Shame Versus Guilt
“Shame corrodes the very part of us that believes we are capable of change.” This quote by Brene Brown illustrates how shame fuels inaction and fear while extinguishing the opportunity for growth whereas guilt has the ability to motivate change if we are able to partner with it effectively and compassionately. If shame, however, is detrimental to our wellbeing and development, what function does it serve? How can we combat it and instead transform our guilt and shame into something more useful?
Function of Emotions
All emotions serve a purpose; nevertheless, some emotions can be more beneficial in promoting growth while others can keep us stuck until we can properly process and express them. For example, anger often serves the function of inspiring us to take action and advocate for our values and what we believe in; however, anger is also a secondary emotion that can prevent us from identifying and processing the root cause of our anger which might be pain, sadness, or fear. The function of guilt is useful if we are able to identify a mistake, learn from it, make amends, and commit to doing better going forward. Because we all share a common drive to be accepted due to historically needing to belong to a group in order to increase chances of survival, most emotions we experience – such as guilt – are designed to bring us towards connection or even serve as a learning tool for creating healthy and necessary changes for ourselves and our communities. Regardless, some individuals are more prone to guilt and find themselves feeling overly responsible for things they cannot control. For example, people-pleasers or those with codependent tendencies may feel it is their duty to anticipate and manage the emotions and behaviors of others when really they are only accountable for their own responses. It is imperative that people learn to differentiate between when guilt is effective versus when guilt is not an accurate indicator of when they’ve done something wrong or transgressed their values. Guilt can also easily turn into shame if we dwell in it for too long.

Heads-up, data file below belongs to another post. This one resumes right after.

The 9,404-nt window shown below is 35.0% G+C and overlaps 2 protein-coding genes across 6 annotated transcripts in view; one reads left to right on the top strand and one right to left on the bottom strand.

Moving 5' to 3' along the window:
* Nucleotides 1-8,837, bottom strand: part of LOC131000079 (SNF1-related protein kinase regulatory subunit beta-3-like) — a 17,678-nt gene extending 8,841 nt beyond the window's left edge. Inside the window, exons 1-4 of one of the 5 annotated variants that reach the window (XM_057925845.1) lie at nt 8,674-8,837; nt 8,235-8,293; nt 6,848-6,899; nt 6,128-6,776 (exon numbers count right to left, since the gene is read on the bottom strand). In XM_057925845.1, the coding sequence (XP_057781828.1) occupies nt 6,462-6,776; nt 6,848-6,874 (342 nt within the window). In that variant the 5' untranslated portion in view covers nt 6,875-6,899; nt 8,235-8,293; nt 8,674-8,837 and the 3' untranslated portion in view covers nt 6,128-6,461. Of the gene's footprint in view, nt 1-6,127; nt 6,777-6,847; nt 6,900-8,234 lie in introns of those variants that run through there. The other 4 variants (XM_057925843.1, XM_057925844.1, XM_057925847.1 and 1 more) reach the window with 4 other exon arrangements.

Effects of Shame
Feelings of shame arise when people shift from thinking, “I did something bad” to “I am bad.” Shame encompasses one’s entire being and impacts identity. While guilt can promote prosocial behavior such as asking for forgiveness, building empathy, making wrongs right, engaging in other reparative behaviors, and reinforcing social connectedness, shame often leads to further isolation and stagnation. In fact, early shame-based experiences accompanied by feeling unsafe or unloved as a child can result in trauma that infiltrates one’s self-concept and can continue to impact relational health well into adulthood. Ultimately those who often exist in shame-based thoughts and feelings are more likely to suffer from depression, lack a sense of self-worth, struggle with substance use, and feel rejected or undervalued by others – particularly women and adolescents who are more susceptible to the effects of shame.
Healing from Shame
The antidote for shame is to turn towards connection and allow our vulnerabilities to be witnessed holistically. All of humanity shares a common link: the desire to be seen, understood, and accepted which ensures our communities continue to survive and thrive. If you notice shame showing up for you, try unhooking from those unhelpful thoughts and shifting towards more neutral, reality-based cognitions about your behavior and what you are able to control. Cognitive defusion is an effective technique to help you develop awareness of your thoughts by taking a step back to observe them more objectively rather than feeling emotionally consumed by them or viewing them as absolute truths. If you need support in detaching from shame and building self-compassion, reach out to Embrace Therapy today.